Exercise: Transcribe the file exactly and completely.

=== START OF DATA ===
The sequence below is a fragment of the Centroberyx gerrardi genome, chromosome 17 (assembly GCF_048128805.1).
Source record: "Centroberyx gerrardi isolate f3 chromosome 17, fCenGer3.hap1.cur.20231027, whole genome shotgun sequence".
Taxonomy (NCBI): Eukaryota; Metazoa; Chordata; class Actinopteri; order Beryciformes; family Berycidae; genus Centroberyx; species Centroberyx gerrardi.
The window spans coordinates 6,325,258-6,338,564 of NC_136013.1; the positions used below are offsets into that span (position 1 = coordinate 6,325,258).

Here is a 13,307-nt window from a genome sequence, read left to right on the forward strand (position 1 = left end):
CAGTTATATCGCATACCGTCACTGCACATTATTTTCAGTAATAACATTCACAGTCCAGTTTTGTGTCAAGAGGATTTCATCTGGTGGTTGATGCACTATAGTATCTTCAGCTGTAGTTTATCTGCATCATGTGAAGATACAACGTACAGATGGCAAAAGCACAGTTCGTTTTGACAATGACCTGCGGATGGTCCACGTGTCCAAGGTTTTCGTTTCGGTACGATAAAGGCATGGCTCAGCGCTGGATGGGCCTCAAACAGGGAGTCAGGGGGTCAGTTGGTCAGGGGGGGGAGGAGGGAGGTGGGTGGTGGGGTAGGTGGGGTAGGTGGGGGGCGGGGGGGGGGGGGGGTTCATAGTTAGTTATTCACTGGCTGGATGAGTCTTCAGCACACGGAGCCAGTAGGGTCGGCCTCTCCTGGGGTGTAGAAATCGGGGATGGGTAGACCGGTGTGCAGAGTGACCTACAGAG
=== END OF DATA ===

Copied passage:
The sequence below is a fragment of the Centroberyx gerrardi genome, chromosome 17 (assembly GCF_048128805.1).
Source record: "Centroberyx gerrardi isolate f3 chromosome 17, fCenGer3.hap1.cur.20231027, whole genome shotgun sequence".
Taxonomy (NCBI): Eukaryota; Metazoa; Chordata; class Actinopteri; order Beryciformes; family Berycidae; genus Centroberyx; species Centroberyx gerrardi.
The window spans coordinates 6,325,258-6,338,564 of NC_136013.1; the positions used below are offsets into that span (position 1 = coordinate 6,325,258).

Here is a 13,307-nt window from a genome sequence, read left to right on the forward strand (position 1 = left end):
CAGTTATATCGCATACCGTCACTGCACATTATTTTCAGTAATAACATTCACAGTCCAGTTTTGTGTCAAGAGGATTTCATCTGGTGGTTGATGCACTATAGTATCTTCAGCTGTAGTTTATCTGCATCATGTGAAGATACAACGTACAGATGGCAAAAGCACAGTTCGTTTTGACAATGACCTGCGGATGGTCCACGTGTCCAAGGTTTTCGTTTCGGTACGATAAAGGCATGGCTCAGCGCTGGATGGGCCTCAAACAGGGAGTCAGGGGGTCAGTTGGTCAGGGGGGGGAGGAGGGAGGTGGGTGGTGGGGTAGGTGGGGTAGGTGGGGGGCGGGGGGGGGGGGGGGTTCATAGTTAGTTATTCACTGGCTGGATGAGTCTTCAGCACACGGAGCCAGTAGGGTCGGCCTCTCCTGGGGTGTAGAAATCGGGGATGGGTAGACCGGTGTGCAGAGTGACCTACAGAG